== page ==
Even though this is rather obvious, running shoes are designed for running. However, how can running shoes help with running?

Generally, running shoes are there to help guide your gait and protect your feet from the pounding of the pavement.

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While training shoes are primarily designed to support side-to-side movement, running shoes are there to help with forward movement. They also provide more cushioning than training shoes to help protect bones, muscles, and tendons from impact and overuse injuries. It also makes running long distances much more comfortable.

Although there are many models of running shoes available, every model will help you complete anything from a 5k up to a marathon or longer.

Risks of Wearing the Wrong Shoes – What Are They?

While some people have a neutral arch and an inline forefoot, they may get away with wearing any type of shoe for a workout. However, many people aren’t that lucky, and wearing the wrong shoes running or for a simple gym session can often lead to problems.

Some of the problems that may occur are:
– Discomfort
– Lowered performance
– Injuries
– Blisters

Here are a few other reasons why you may want to choose a specific shoe for the job:

Wearing running shoes during lateral movement: The increased height of the heel offers a higher chance of ankle sprains.

Wearing running shoes during plyometric workouts: The built-up cushioning and pronation support can often prevent you from landing properly. Thus increasing your chances of knee pain or ankle injuries.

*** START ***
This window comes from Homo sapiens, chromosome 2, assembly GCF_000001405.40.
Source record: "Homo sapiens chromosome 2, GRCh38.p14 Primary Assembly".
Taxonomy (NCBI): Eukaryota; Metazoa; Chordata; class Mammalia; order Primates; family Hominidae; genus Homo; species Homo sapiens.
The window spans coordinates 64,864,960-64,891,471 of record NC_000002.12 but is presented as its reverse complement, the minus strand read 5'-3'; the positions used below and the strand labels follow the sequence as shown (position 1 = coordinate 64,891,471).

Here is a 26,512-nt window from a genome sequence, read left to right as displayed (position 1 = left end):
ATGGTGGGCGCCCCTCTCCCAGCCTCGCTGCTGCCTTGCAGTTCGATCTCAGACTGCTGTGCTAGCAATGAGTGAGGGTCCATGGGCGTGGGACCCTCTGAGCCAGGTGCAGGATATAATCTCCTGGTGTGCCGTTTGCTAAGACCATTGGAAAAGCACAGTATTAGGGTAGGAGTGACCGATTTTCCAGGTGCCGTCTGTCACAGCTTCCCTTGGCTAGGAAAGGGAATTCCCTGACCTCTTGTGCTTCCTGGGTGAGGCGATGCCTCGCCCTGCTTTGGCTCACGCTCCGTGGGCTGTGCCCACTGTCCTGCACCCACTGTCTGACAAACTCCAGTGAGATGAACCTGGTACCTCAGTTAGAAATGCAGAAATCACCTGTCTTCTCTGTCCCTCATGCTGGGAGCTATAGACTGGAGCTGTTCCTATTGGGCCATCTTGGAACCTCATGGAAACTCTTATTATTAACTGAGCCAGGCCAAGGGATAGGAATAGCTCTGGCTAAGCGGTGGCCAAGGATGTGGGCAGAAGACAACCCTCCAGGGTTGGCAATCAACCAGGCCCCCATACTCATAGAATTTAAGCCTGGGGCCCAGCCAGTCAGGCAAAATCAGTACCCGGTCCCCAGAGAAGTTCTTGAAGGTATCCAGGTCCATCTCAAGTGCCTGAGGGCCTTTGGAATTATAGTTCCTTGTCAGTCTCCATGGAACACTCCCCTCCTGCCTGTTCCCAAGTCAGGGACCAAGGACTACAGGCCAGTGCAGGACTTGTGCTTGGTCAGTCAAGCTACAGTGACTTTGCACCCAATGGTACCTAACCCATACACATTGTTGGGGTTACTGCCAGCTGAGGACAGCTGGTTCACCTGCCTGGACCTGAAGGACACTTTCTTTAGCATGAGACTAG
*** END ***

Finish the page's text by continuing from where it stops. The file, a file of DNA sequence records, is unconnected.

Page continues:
Running in training shoes: Training shoes lack enough cushioning and support, thus increasing the chances of plantar fasciitis and shin splints.

However, if you are lucky and get away without any problems, you may still experience loss of performance. Both types of shoes are designed with a specific movement in mind, helping you perform at your best and make you more efficient during the workout. Using shoes that aren’t designed for the activity you are performing will often place excess load on the lower legs.

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For example, doing your long run of 20 km each week in a set of training shoes won’t provide the stability needed if you struggle with pronation. Nor will it provide the cushioning needed over the distance which often results in tired and fatigued legs.

Alternatively, a gym class in running shoes won’t provide lateral support or the grip needed to support that movement.

Since running and training shoes provide support for the workout you are doing, using the wrong shoe can increase the chances of any injury.

To Sum Things Up

One last thing to remember is to choose the correct shoe size. Shoes that are too small for you can result in black toenails and incorrect arch alignment. Ideally, allow for half a size or half a cm to allow for any natural movement or swelling of the feet. It is also vital to choose the correct width of the shoe for comfort and support.

If you are still unsure about the shoes needed for your fitness activity, head into your local sports or running store and get some advice.